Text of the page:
Sefer Shemot concludes: “And he (Moshe) erected the Chatzer (Courtyard) around the Mishkan (Tabernacle) and the Mizbeach (Altar), and he installed the Masach (Screen) as the gate of the Chatzer; and Moshe completed the work. And the cloud covered the Ohel Moed (Tent of Meeting), and the glory of God filled the Mishkan. And Moshe was unable to go into the Ohel Moed, for the cloud rested upon it and the glory of God filled the Mishkan. And when the cloud arose from atop the Mishkan, the Children of Israel would travel in all their journeys. And if cloud did not arise, they would not travel until the day that it arose. For the cloud of God was upon the Mishkan by day, and fire would be upon it by night, before the eyes of the entire House of Israe) in all of their travels.” (40:33-38)
Rashi (on v. 35), invoking the Midrash, notes that the Torah would later appear to contradict the above passage that “Moshe was unable to go into the Ohel Moed”, as we read that Moshe indeed entered the Ohel Moed, where God would spoke with him. (V. Bamidbar/Numbers 7:89.) The Midrash cited by Rashi explains that there is no contradiction, for the Torah in the above passage speaks of Moshe not being able to enter the Ohel Moed when “the cloud rested upon it” – implying that when the cloud was not present, Moshe would enter and God would speak with him there.
The question remains: Since Moshe was only restricted from entering the Ohel Moed when the cloud of God was present, but he otherwise could enter for Divine communication, why does the Torah here basically omit this information? Would it not have been preferable and clearer for the Torah to record at this point that Moshe could enter the Ohel Moed and hear the voice of God when the cloud arose therefrom? Why present this information here in an indirect rather than in a direct manner?
The bedrock concept of the Mishkan and of the Shechinah (Divine Presence) being manifest in our midst mandates total submission and awe. When God’s Presence is revealed, we immediately yield to God’s authority and mastery and we are struck by the penetrating and robust sensation of holiness that prevails. Only after submitting and yielding to God’s authority and mastery, acutely cognizant of the environment of intense sanctity that predominates, may we be permitted to approach.
Thus do we find with the account of the S’neh, the Burning Bush, where Moshe initially encountered God’s Presence (Shemot 3:1-4:17), that Moshe was first instructed to maintain his distance and remove his shoes due to the sanctity of the site and the event. So too at Har Sinai, when the Shechinah descended and the Children of Israel gathered for the Aseret Ha-Dibrot (Ten Commandments), were the people repeatedly adjured in advance regarding personal conduct and the restriction of ascending the mount; only after these warnings and internalizing the extreme significance and awe engendered by this indescribably powerful occasion were our ancestors prepared to stand at Sinai and receive direct communication from God.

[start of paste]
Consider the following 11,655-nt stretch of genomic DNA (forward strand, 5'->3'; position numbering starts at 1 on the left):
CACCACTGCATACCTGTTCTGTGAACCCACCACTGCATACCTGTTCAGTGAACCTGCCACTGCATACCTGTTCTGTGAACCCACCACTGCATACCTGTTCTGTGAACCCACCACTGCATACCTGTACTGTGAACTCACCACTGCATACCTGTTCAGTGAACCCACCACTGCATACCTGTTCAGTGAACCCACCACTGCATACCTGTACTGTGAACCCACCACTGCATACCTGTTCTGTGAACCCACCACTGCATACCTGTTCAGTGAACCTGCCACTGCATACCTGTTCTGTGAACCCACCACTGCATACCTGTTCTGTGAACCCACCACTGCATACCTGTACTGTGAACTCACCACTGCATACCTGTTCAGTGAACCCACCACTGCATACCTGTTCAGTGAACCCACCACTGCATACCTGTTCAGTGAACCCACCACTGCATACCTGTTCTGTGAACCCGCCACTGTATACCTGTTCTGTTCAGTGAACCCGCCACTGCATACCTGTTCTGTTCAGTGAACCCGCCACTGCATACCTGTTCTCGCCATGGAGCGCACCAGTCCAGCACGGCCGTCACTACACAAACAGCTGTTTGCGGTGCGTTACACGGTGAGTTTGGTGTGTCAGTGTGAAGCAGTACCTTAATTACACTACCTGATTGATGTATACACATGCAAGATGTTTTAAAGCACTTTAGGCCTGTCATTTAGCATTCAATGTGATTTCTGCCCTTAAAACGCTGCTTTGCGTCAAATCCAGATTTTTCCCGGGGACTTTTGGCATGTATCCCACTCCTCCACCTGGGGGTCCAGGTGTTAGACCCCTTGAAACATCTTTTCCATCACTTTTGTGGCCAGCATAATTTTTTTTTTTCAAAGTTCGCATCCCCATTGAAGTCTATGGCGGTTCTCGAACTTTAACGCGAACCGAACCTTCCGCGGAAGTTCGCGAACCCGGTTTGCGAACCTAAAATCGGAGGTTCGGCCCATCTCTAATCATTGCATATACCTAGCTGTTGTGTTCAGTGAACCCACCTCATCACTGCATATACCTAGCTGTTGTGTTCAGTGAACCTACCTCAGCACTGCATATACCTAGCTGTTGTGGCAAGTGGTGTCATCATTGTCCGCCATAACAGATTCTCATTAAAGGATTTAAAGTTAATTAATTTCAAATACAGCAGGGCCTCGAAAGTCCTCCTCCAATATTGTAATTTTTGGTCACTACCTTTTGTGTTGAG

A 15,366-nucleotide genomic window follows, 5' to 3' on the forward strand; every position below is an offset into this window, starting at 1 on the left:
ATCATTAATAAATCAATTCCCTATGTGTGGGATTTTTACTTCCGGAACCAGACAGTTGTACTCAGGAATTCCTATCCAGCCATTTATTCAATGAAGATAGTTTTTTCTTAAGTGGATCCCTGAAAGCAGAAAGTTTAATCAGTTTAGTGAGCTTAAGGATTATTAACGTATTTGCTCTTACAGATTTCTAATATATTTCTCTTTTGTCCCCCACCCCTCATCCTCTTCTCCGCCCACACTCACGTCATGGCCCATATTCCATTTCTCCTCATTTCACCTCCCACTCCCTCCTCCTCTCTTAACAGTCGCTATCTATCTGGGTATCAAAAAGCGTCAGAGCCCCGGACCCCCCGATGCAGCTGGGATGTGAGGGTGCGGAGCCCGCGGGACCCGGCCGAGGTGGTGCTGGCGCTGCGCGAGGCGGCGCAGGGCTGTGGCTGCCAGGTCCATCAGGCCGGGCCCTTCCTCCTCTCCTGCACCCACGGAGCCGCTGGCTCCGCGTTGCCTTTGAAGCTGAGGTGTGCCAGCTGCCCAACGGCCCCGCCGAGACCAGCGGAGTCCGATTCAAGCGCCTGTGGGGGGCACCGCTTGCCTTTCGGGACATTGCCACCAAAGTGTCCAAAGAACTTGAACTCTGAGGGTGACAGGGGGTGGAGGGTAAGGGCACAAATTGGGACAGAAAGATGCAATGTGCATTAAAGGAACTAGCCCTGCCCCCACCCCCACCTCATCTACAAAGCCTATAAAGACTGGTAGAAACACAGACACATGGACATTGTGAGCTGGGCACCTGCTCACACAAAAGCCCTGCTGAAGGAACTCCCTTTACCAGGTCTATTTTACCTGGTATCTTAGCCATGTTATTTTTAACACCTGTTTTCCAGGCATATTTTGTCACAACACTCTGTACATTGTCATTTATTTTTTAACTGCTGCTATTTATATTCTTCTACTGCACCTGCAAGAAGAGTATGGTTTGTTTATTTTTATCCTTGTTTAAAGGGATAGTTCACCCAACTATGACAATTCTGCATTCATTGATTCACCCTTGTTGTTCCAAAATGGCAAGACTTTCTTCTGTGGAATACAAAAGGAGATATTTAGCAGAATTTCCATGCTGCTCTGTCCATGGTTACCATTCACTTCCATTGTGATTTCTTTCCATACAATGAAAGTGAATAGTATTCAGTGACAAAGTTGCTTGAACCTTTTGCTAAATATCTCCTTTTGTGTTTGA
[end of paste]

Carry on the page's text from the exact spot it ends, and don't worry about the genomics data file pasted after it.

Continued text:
Therefore, when describing the completion of the Mishkan by Moshe, does the Torah not immediately discuss his entry to the Ohel Moed. The message conveyed at this point is one of the overwhelming manifestation of the Shechinah, with an acute sense of sanctity and solemnity, that needs to be appreciated and internalized. Restriction, awe and submission to the Divine are the only concepts now. Entry into the locus of Hashra'at Ha-Shechinah (the immanent resting of God's Presence in our midst) is not to be focused upon at this juncture, for it would detract from the powerful sensation of daunting reverence and surrender to the exclusive omnipotence of God that is engendered by His Presence. Discussion of Moshe’s entry to the Ohel Moed could not occur until later.
This is why the Torah here conceals Moshe's entry to the Ohel Moed.
So too is this the mandate for all generations when setting foot in mekomot kedoshim, holy spaces. When we enter, are we immediately comfortable and perhaps jovial, feeling as if we are in our living rooms, or are we struck by a sense of awe, reverence and submission?
Let us learn and embody the attitude and approach to kedushah (holiness) that lie in the deep recesses of the conclusion of Sefer Shemot and its sensational account of the Mishkan.
Rabbi Avrohom Gordimer is Chairman of the Rabbinic Circle of the Coalition for Jewish Values, serves on the editorial board of Jewish Action magazine and a staff writer for the Cross-Currents website. He is a member of the RCA and NY Bar, and an account executive at a large Jewish organization based in Manhattan